Fluent reading has been described as the ability to read a passage with accuracy, at a steady rate, with minimal hesitancy, and good comprehension (Grabe, 2009; Kuhn, Schwanenflugel, & Meisinger, 2010). Dysfluent reading can affect motivation for reading in English language learners, thereby limiting access to a wealth of language input from written texts (Taguchi, Gorsuch, & Sasamoto, 2006). Extensive research of repeated reading in L1 settings has been shown to increase reading fluency (Samuels, 1979; National Reading Panel, 2000), while comparatively little research has been done on repeated reading in L2 settings (Grabe, 2009). The objective of this eye-tracking study was to accurately document lower-level and higher-level reading processes in an immediate repeated reading exercise to observe how repeated reading affects reading fluency in adult English language learners. In our study, 30 students in an intensive English program in the United States read three short expository texts three times each. Eye-tracking showed significant increases in reading fluency measures in both lower-level and higher-level reading functions. For example, average first fixation duration decreased by 15 ms from the first to the third reading and average late dwell time decreased by 40 ms from the first to third reading. Repeated reading is an exercise that should be considered by educators to help English language learners increase their reading fluency with immediate repeated reading of expository texts.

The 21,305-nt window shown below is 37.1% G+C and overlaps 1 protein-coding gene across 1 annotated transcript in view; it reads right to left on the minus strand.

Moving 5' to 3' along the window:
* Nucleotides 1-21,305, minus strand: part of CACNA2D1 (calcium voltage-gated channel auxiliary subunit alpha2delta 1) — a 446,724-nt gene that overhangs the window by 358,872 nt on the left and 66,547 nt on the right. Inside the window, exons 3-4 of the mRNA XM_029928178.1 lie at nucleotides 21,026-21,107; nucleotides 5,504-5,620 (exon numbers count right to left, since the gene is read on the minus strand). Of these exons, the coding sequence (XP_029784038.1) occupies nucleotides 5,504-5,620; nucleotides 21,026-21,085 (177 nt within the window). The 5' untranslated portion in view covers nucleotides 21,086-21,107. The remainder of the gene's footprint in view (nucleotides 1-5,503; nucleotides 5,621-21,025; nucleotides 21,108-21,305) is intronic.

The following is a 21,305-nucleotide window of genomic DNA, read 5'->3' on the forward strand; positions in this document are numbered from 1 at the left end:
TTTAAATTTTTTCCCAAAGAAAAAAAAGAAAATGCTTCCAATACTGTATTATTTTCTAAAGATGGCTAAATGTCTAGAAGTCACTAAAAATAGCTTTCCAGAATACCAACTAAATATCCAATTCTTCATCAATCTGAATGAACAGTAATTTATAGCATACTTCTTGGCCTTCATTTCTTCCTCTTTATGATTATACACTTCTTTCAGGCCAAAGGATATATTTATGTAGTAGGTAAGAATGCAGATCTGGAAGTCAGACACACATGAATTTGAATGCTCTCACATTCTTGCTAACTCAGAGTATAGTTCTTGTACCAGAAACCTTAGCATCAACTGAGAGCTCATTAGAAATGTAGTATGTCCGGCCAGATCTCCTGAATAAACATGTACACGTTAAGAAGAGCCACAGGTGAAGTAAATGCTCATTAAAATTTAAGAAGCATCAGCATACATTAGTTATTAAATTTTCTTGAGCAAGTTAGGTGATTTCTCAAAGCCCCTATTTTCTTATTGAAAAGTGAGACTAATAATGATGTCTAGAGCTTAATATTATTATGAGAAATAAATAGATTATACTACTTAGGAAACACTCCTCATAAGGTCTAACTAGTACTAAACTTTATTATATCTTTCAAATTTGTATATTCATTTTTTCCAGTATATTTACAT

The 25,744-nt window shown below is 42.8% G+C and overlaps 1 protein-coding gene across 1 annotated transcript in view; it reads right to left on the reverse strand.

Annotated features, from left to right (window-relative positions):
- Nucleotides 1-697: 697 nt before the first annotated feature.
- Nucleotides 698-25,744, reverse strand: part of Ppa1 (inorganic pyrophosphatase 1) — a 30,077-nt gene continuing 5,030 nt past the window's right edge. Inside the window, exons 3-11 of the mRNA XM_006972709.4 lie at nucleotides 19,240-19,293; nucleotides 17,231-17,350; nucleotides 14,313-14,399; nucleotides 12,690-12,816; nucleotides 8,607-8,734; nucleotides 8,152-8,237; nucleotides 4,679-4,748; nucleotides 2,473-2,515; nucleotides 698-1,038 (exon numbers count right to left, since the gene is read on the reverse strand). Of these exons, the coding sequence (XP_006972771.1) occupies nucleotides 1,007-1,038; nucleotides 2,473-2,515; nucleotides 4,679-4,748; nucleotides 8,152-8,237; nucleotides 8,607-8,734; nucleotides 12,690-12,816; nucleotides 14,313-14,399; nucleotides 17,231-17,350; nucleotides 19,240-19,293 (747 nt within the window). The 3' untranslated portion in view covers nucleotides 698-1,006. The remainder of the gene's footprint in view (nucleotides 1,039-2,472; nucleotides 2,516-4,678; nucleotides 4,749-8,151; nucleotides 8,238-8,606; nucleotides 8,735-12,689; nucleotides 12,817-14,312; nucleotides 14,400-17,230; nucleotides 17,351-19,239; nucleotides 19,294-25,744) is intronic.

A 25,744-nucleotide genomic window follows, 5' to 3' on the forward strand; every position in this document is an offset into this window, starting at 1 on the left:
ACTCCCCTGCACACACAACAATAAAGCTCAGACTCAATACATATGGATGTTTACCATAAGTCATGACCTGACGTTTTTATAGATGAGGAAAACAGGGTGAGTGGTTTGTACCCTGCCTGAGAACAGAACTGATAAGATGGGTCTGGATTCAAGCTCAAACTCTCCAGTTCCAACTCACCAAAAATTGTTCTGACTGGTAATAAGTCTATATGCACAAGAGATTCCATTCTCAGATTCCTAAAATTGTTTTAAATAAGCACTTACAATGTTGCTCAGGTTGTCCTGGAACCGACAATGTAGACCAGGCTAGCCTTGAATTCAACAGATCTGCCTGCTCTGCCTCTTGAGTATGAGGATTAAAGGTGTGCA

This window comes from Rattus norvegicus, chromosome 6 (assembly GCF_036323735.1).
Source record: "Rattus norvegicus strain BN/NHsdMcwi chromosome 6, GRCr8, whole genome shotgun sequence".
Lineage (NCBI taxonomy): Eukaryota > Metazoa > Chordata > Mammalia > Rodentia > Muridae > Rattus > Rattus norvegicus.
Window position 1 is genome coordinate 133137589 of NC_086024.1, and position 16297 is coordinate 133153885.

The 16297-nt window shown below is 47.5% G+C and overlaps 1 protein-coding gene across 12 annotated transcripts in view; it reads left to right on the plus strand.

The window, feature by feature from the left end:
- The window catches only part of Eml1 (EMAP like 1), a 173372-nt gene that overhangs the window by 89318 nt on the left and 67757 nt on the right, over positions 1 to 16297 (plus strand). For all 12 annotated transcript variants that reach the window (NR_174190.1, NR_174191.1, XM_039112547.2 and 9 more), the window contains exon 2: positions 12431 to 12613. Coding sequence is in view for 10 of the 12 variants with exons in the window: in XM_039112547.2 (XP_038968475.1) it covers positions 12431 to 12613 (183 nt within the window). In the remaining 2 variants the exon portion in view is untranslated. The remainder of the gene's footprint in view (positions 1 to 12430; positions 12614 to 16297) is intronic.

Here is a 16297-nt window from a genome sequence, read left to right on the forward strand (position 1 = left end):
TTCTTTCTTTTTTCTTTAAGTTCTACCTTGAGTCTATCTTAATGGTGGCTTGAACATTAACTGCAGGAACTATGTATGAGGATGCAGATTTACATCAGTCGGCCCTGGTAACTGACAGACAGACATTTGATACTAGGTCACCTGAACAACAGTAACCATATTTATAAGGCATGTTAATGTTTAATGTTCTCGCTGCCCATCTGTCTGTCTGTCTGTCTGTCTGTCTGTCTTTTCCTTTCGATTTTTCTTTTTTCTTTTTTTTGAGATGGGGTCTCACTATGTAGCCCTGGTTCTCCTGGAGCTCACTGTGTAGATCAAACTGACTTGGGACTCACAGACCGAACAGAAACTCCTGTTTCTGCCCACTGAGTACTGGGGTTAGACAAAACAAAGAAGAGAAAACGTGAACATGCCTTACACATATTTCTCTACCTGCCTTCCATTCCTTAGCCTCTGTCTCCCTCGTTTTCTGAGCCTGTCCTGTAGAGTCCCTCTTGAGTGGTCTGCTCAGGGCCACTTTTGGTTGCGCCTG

College and Department
Linguistics and English Language
BYU ScholarsArchive Citation
Hansen, Jennifer Hemmert, "Immediate Repeated Reading has Positive Effects on Reading Fluency for English Language Learners: An Eye-tracking Study" (2019). Theses and Dissertations. 9098.
English as a second language, eye-tracking, repeated reading, reading fluency